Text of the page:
England will be fortunate to come up against a bowler as raw as Sheldon Cottrell in the World T20. Cottrell, playing instead of Ravi Ramaul to provide him some exposure to this level of cricket ahead of Bangladesh, provided England with enough loose bowling to provide just the kick-start they required. That Michael Lumb, in particular, was able to sustain his bright start against more demanding bowlers, including Sunil Narine, was encouraging but there was no comparison to opening against Badree.
And, that it took Jordan's last-over heroics to ensure they won this game, underlines how badly England lost their way after the opening partnership. After reaching 96 without loss after 10 overs, England scored just 34 in the next seven and lost five wickets in the process.
They experimented with their third No. 3 in the three games and cannot be encouraged by the form of Ben Stokes, who missed a good slower ball by six inches and has now scored just 18 runs from his last seven international innings, or Eoin Morgan, who has not reached 20 in his four international innings on this tour. Had Dwayne Bravo not delivered an uncharacteristically poor final over of their innings, they would surely have squandered their bright start.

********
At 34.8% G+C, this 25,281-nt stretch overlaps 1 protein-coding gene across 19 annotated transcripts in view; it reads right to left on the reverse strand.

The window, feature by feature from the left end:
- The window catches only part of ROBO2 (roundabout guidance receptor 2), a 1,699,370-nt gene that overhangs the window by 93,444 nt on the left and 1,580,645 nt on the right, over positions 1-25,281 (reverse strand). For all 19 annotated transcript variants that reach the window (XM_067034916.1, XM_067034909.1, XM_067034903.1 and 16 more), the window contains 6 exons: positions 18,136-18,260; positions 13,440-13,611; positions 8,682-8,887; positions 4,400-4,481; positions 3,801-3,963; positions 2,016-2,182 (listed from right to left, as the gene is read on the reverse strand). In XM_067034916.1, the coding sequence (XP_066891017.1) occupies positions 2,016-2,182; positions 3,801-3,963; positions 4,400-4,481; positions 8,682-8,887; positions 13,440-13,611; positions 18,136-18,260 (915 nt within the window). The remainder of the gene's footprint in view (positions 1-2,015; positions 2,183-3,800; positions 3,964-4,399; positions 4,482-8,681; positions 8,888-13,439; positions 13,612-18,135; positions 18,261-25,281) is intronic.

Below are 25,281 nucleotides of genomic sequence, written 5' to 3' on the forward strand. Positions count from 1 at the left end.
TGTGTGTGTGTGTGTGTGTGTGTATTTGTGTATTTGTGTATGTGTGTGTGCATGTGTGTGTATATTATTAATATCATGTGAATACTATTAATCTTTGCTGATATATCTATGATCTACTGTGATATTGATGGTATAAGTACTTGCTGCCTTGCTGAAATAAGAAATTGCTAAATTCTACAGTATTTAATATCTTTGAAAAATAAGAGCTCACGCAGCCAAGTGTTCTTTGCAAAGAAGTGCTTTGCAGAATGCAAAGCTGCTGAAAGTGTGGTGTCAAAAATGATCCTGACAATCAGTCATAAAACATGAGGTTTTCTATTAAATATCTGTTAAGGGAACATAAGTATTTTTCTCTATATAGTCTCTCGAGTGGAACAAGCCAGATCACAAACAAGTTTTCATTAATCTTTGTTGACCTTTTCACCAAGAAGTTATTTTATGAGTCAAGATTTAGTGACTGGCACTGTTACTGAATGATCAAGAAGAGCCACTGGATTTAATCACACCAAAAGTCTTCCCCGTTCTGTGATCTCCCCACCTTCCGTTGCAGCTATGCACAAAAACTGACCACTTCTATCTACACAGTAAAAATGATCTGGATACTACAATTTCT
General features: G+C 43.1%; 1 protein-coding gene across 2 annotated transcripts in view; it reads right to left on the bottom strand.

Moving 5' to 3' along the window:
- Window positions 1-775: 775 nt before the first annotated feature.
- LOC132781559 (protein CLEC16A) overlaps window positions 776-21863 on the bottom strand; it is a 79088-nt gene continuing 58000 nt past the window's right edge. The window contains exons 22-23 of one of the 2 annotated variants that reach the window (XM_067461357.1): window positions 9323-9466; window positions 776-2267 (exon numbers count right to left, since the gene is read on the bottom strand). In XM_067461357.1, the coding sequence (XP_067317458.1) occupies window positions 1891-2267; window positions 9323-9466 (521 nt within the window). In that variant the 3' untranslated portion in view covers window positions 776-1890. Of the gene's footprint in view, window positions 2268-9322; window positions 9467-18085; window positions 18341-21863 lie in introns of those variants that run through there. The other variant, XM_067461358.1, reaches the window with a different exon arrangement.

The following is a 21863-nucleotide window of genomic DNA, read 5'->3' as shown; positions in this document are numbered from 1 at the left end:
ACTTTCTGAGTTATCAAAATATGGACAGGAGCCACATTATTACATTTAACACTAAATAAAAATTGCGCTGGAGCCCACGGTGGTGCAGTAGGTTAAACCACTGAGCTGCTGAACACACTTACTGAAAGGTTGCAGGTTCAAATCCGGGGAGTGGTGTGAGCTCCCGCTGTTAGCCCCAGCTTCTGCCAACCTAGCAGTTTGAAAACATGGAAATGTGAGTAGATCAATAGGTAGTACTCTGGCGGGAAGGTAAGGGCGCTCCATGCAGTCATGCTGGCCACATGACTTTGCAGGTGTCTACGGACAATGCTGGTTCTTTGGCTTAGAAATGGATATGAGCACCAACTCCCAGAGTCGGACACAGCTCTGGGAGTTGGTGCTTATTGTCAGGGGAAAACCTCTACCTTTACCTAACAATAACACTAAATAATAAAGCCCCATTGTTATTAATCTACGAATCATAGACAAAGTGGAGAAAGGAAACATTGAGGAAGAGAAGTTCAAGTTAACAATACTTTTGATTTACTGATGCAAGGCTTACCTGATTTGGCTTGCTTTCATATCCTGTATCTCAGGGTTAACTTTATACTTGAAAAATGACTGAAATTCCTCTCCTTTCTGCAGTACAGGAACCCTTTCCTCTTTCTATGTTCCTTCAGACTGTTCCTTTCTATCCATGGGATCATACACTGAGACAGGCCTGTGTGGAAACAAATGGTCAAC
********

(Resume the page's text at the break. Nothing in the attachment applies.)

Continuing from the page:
Even in the final over of the match, they enjoyed some fortune. Jade Dernbach, in a performance that typifies his career, produced a mixture of the wonderful and woeful in his four-over spell. It culminated in a wide from what should have been the last ball of the match to give West Indies a sniff of victory and then what would have been another wide had Darren Sammy not made contact from the last delivery. To suggest Dernbach held his nerve would be to judge from results not the process, though. In truth, he got away with it.
Most of all, though, it must be a concern that it took a Bajan playing in Barbados to rescue them from defeat. It must be a concern that, for all the money ploughed into academies, counties, youth development and schools in England that the national team are still as likely to turn to players brought up abroad to mark deficiencies in their own system.